LAP 3: THE BEDDING LAP
This is the true bedding lap. I do this lap very similarly to the previous one: 90% pace, braking early, BUT I use the brakes right up to the point of ABS/lockup. This is when you crush the pad against the rotor and put down a killer layer. I generally try to keep heat in the brakes as well, so I’ll accelerate and slow in the smaller brake zones.
LAP 4: SESSION END
Now you can do some cool-down laps. Here, it is important to get them as cool as possible. Again, don’t focus on speed as much as just turning laps. It is OK to use the brakes to slow down through certain corners, but as stated, average 50-70 mph and slow as little as possible.
INTO THE PITS
This might sound like a simple procedure, but there are still some important tidbits to consider. Once you’re in the pit area, park the car in first gear, with no e-brake, and with a wheel chalk or 2×4 for safe measure. Feel if there is any heat radiating off the brakes. There will probably be a little bit, but that’s OK. Every 5-10 minutes push the car forward/back and chalk it again, so the pad isn’t sitting on the same part of the rotor during cool down. Once this is complete and the friction layer cures, you’ll be good to go.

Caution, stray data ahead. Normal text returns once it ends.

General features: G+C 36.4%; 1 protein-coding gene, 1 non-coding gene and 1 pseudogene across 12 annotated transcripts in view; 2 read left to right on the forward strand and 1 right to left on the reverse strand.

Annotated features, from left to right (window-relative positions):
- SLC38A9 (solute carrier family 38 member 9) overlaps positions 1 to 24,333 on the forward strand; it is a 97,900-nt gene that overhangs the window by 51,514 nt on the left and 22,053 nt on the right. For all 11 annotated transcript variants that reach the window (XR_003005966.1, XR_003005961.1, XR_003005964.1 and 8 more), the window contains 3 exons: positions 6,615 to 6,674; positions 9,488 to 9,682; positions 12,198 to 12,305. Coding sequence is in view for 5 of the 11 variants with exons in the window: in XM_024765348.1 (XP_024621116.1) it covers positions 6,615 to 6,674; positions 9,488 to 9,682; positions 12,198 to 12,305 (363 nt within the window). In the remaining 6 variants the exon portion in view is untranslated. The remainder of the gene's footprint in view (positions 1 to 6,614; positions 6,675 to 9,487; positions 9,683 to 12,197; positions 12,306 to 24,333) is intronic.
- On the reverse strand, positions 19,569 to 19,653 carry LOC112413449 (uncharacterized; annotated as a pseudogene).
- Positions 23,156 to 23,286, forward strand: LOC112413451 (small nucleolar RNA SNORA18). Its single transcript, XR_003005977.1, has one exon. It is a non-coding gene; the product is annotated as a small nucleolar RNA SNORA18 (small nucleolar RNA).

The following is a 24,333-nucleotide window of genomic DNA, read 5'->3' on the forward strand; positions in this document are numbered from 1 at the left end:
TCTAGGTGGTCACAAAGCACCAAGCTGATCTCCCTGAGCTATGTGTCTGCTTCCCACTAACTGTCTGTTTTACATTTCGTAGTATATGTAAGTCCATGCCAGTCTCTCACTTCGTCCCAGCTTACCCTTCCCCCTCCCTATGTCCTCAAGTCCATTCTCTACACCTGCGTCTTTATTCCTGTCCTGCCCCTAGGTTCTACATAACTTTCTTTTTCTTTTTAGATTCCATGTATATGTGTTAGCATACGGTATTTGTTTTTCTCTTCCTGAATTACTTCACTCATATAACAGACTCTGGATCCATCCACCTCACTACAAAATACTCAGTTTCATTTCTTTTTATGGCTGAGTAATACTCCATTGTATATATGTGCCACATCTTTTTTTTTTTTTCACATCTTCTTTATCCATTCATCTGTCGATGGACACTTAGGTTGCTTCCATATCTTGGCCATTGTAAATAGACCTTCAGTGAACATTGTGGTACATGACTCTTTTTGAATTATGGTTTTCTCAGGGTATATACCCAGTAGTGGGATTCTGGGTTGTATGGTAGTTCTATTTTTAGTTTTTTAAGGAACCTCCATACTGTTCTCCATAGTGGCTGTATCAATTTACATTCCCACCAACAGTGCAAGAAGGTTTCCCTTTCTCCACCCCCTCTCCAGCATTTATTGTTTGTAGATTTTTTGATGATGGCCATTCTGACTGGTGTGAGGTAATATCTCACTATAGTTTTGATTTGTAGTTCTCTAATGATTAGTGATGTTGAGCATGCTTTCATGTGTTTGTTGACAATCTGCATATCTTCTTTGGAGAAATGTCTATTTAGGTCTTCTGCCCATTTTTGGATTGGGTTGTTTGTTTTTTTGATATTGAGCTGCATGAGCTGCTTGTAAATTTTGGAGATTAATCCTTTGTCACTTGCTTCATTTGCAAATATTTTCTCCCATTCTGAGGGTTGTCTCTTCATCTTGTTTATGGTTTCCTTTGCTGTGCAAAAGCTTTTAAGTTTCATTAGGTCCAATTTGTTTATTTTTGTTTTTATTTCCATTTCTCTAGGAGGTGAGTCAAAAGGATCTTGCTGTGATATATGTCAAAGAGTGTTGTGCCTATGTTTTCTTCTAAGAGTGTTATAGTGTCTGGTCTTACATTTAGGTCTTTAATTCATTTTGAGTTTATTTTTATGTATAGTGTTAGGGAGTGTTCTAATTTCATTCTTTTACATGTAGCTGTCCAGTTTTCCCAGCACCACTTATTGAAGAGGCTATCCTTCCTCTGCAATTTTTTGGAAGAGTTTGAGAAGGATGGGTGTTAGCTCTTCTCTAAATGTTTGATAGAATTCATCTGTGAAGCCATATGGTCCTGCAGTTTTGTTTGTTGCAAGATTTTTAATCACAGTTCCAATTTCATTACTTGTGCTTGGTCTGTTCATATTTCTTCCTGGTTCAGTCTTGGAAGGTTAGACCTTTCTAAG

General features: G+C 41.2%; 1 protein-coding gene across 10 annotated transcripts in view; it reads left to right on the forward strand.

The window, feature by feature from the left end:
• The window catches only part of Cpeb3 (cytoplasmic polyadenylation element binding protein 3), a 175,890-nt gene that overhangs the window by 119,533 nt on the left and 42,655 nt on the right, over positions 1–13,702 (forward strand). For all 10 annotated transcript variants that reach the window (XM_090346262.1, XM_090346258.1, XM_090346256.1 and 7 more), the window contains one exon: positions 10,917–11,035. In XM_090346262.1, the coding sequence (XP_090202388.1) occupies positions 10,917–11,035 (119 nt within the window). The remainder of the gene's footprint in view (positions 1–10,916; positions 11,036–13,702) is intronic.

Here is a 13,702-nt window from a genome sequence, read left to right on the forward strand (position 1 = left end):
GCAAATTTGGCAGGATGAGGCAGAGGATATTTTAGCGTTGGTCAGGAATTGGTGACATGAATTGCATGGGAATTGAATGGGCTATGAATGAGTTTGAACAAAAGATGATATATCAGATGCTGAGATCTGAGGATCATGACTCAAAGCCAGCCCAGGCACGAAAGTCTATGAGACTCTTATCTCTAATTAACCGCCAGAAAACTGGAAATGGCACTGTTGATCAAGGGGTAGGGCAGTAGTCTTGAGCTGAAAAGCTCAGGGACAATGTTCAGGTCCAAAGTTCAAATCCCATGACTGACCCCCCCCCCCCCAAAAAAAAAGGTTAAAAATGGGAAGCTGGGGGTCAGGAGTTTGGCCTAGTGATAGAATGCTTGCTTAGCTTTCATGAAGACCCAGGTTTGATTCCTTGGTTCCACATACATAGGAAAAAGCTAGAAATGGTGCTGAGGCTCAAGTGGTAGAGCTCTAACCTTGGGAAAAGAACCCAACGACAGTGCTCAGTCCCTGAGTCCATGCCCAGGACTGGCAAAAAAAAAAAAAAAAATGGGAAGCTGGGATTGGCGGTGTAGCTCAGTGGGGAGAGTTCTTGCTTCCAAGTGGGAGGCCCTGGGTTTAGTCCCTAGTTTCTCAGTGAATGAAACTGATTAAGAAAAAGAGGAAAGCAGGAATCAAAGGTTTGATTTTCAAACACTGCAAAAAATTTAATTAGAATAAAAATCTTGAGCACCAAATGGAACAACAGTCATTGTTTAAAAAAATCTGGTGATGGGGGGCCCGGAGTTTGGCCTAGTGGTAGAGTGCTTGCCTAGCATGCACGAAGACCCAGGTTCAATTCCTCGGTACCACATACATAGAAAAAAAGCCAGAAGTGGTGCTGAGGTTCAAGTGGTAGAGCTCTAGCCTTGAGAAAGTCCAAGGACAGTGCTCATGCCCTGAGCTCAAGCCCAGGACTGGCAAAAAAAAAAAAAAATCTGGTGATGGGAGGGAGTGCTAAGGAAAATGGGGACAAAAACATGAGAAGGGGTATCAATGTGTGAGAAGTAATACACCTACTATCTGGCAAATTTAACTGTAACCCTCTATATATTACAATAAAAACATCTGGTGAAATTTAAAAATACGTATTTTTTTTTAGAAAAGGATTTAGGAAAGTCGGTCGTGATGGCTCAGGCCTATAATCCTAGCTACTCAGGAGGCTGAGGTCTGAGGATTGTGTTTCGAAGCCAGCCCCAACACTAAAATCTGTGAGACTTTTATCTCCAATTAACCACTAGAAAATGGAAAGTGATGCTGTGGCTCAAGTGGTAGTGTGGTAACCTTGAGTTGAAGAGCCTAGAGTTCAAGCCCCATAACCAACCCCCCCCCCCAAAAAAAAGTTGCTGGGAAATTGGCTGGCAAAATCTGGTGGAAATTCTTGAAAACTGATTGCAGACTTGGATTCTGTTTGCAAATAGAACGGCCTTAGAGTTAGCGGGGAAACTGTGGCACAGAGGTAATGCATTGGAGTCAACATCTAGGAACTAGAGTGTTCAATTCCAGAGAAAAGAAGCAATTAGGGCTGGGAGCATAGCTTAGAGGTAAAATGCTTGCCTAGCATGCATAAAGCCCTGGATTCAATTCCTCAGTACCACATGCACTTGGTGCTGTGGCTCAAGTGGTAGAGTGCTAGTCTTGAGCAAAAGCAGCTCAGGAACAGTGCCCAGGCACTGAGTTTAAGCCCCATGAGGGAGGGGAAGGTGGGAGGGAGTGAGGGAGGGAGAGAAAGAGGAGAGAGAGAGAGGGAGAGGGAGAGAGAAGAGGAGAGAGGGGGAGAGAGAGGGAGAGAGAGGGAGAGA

SOME HELPFUL NOTES
- DO NOT ENGAGE ABS. It’s OK if it happens a little bit but try hard not to. Better to not push the pedal too hard and slow slightly less than if you searched for the limit.
- Every pedal engagement should be smooth, consistent, and fluid. No need to drive like an ape. Land the brake pedal like a butterfly and progressively press firmer and firmer.
- Take your time. You might complete the Lap 1 process mid-way through your first lap. Move on to the next step.
- Cool the brakes as much as you can once you’re finished. You can’t get them “too cold” when doing your cool-down laps.
This is quite a bit to take in, so read, re-read, then print it out and take it with you. Additionally, feel free to contact Hawk Performance and our technical team for any further guidance.
We would like to thank Mitch Bloom at Hawk Performance for lending us his time and knowledge. If you’re interested in learning more about Hawk Performance or its wide array of friction products, visit the company’s website for more information.